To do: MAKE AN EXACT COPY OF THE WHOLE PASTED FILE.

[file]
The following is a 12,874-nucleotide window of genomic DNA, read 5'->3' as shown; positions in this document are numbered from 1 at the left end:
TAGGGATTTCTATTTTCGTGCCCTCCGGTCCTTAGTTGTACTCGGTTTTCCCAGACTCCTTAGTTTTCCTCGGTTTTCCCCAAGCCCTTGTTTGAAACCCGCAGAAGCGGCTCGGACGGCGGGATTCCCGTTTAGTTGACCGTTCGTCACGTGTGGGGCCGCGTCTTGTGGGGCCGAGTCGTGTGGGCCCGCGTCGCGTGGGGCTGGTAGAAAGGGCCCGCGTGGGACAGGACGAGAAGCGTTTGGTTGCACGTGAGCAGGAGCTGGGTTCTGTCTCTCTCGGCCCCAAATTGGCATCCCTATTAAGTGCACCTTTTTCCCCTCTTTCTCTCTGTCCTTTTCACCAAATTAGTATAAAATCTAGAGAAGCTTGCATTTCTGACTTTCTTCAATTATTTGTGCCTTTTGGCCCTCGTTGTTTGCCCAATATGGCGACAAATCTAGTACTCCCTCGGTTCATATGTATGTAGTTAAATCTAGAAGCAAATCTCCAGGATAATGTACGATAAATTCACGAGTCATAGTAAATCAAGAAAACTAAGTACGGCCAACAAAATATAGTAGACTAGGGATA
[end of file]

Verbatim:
The following is a 12,874-nucleotide window of genomic DNA, read 5'->3' as shown; positions in this document are numbered from 1 at the left end:
TAGGGATTTCTATTTTCGTGCCCTCCGGTCCTTAGTTGTACTCGGTTTTCCCAGACTCCTTAGTTTTCCTCGGTTTTCCCCAAGCCCTTGTTTGAAACCCGCAGAAGCGGCTCGGACGGCGGGATTCCCGTTTAGTTGACCGTTCGTCACGTGTGGGGCCGCGTCTTGTGGGGCCGAGTCGTGTGGGCCCGCGTCGCGTGGGGCTGGTAGAAAGGGCCCGCGTGGGACAGGACGAGAAGCGTTTGGTTGCACGTGAGCAGGAGCTGGGTTCTGTCTCTCTCGGCCCCAAATTGGCATCCCTATTAAGTGCACCTTTTTCCCCTCTTTCTCTCTGTCCTTTTCACCAAATTAGTATAAAATCTAGAGAAGCTTGCATTTCTGACTTTCTTCAATTATTTGTGCCTTTTGGCCCTCGTTGTTTGCCCAATATGGCGACAAATCTAGTACTCCCTCGGTTCATATGTATGTAGTTAAATCTAGAAGCAAATCTCCAGGATAATGTACGATAAATTCACGAGTCATAGTAAATCAAGAAAACTAAGTACGGCCAACAAAATATAGTAGACTAGGGATA